I should be very afraid. The mere headline I am sure has people seeking an intervention for me. The torches are lit. But hear me out. Derek Anderson became the symbol of the Cardinals' 2010 season. His shortcomings were made very clear. But with the uncertainty of the season for 2011 and a quarterback situation that really has no solution in sight, we should all give this a little thought.
So, again, please bear with me as I state my case for keeping Anderson on the team. Not as a starter. Definitely not as a starter. Just as a backup.
I would like to first defend Anderson for the situation. The situation was not his fault. When Ken Whisenhunt cut Matt Leinart, he left the team with DA and two project quarterbacks. Anderson was really the only hope for the Cardinals because if he was not up to snuff (as he was not), disaster was to ensue. John Skelton was never supposed to see the field this past season and Max Hall was a great big Whisenhunt blunder. He should have been on a practice squad. He stayed because the team was afraid he would end up on someone else's team.
Now, as for Anderson, he was exactly what he had always been. Look at his season stats compared to his career.
Honestly, it pretty much mirrors his overall career. We all thought that the offense would become more of a ball control offense, relying on the running game. Instead, it seemed that the team was trying to do offensively what they did with Kurt Warner. It was a terrible, drunk karaoke version of the 2008-9 Cardinals offense.
Even with how badly the 2010 season went, here is why I would not be upset if he were to return to the team as a number two.
1- He knows the offense
He may not have been our favorite quarterback, but in this offseason of uncertainty, knowing the playbook will be a valuable asset. Perhaps this is why Anderson was not cut as was rumored to supposed to have happened. If the lockout continues for months, a free agent quarterback or a rookie would not have time to learn the offense well. Anderson may not have run the offense effectively, but he does know the plays.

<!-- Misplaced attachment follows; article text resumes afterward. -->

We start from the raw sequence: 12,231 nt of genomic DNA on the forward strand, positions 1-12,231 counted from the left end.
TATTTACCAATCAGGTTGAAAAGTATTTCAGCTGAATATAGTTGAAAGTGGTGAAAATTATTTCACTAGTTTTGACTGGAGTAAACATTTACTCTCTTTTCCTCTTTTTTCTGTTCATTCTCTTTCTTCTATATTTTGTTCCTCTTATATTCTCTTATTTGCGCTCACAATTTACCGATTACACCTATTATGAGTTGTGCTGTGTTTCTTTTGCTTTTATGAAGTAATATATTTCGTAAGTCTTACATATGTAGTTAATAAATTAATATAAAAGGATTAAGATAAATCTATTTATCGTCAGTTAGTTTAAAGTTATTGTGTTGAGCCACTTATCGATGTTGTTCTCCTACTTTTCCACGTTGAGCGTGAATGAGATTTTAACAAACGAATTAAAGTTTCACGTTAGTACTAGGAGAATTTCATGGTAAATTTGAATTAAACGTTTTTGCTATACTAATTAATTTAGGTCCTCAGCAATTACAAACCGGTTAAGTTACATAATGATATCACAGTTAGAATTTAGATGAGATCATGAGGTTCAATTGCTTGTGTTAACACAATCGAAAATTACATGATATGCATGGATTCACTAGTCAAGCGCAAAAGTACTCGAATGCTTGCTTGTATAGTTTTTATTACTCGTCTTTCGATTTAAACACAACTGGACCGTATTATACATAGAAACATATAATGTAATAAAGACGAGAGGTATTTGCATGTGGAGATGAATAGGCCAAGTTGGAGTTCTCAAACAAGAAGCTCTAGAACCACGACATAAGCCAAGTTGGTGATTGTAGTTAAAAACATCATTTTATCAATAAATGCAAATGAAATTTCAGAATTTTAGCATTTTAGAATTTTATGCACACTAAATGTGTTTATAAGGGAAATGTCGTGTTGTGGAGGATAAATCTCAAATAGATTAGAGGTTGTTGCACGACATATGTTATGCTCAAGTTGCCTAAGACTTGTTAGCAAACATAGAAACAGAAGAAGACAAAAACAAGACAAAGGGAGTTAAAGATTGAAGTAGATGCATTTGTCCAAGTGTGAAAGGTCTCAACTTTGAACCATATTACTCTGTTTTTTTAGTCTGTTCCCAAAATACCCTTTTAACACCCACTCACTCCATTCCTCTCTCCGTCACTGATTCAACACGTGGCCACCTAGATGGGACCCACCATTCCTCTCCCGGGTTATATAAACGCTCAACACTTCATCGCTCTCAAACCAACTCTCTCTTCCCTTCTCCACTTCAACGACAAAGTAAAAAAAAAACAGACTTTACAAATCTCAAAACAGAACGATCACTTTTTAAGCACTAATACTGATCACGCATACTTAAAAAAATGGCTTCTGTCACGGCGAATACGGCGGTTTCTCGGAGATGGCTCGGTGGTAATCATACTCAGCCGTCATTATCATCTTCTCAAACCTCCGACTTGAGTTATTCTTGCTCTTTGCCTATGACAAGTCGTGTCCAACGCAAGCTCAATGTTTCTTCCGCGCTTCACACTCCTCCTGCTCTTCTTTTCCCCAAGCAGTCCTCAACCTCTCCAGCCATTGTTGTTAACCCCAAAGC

2- He did make plays
All we tend to remember are the air-mailed passes and throws to the feet of receiver who are wide open. It was maddening. We also remember the Monday Night Meltdown that rivals Dennis Green for strangest postgame press conference ever.
What we may not remember was Anderson's play in the fourth quarter of the season opener against the Rams. He led the team to victory. Against Minnesota, he was the reason for the 14 point lead that the team squandered in the fourth quarter. He started games very effectively.
If the Cardinals draft a QB, it makes it really tough for him to stay. However, if the team does not draft a quarterback, why not bring him back to battle it out with Skelton in camp for number two? The guy the team brings in via trade or free agency would be the starter.
Do I think he will be back? I would be surprised, but that is mostly because of public perception. He is the symbol of 2010 and all that went wrong, and the fans would likely revolt at the thought of another deep pass that is overthrown by ten yards.
Who do you think would be better in a backup role, typically the guy that has to come in cold and move an offense without much preparation? Anderson is much better suited to that role than Skelton. Skelton is a guy that would need to start and have the game plan built around him. I would not want to trust him to come in off the bench and make good contributions. Anderson has the experience and showed he was actually better in focused, shorter periods of time, much like a relief pitcher.
So, go ahead and kill me on the idea, but would it really be that bad if he were on the roster next season? I think he would be a better option at number two than even Skelton, based on the role of a backup.
What say you, the pitchfork and torch yielding people?